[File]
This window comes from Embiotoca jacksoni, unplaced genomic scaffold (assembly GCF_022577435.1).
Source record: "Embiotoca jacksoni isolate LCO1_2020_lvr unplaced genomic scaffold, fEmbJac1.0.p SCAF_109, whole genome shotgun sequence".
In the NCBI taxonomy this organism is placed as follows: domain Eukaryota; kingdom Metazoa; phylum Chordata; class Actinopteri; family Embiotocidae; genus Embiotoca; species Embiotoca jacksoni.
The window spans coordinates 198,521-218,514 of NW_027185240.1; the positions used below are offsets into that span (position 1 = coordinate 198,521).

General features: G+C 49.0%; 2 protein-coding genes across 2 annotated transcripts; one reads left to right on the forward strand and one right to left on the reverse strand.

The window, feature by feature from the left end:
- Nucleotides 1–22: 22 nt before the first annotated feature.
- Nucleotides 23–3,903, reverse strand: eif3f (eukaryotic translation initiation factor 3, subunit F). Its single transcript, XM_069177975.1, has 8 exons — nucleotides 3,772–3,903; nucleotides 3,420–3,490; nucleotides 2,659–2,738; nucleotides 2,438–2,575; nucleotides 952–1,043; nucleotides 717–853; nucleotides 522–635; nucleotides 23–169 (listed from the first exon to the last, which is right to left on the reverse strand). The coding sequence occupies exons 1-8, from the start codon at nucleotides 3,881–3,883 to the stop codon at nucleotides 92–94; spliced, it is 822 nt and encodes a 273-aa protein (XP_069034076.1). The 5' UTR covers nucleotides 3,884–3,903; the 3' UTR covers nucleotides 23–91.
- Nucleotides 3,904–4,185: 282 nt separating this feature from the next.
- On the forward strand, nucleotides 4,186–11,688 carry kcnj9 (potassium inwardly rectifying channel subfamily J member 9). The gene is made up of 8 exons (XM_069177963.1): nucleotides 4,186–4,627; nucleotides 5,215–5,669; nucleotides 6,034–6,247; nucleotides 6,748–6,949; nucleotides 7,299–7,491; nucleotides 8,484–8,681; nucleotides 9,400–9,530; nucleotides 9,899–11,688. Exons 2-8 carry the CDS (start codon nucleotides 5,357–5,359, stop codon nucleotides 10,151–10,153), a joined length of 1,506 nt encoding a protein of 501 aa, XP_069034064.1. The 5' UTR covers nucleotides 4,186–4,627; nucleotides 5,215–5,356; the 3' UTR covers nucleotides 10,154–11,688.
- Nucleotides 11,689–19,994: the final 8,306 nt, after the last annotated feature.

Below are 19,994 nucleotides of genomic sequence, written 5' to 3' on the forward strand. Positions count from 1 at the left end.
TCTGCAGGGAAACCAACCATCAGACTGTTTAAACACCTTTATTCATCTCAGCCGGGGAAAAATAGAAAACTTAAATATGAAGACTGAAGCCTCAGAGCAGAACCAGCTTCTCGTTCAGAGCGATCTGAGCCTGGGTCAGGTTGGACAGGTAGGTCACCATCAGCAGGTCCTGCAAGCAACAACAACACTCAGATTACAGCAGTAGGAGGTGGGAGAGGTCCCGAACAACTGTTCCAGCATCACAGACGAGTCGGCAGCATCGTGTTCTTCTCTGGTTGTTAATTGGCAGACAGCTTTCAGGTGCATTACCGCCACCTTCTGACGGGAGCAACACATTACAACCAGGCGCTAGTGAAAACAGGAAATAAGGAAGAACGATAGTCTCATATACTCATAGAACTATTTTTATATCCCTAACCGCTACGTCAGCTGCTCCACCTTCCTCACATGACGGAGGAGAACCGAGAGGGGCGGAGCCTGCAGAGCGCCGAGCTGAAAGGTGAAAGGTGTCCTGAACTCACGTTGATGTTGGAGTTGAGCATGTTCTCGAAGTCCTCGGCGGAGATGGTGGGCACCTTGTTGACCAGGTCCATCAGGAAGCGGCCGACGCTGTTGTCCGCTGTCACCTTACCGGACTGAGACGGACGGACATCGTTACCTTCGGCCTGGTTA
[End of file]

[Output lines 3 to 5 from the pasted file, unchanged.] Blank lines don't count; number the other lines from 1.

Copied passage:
In the NCBI taxonomy this organism is placed as follows: domain Eukaryota; kingdom Metazoa; phylum Chordata; class Actinopteri; family Embiotocidae; genus Embiotoca; species Embiotoca jacksoni.
The window spans coordinates 198,521-218,514 of NW_027185240.1; the positions used below are offsets into that span (position 1 = coordinate 198,521).

General features: G+C 49.0%; 2 protein-coding genes across 2 annotated transcripts; one reads left to right on the forward strand and one right to left on the reverse strand.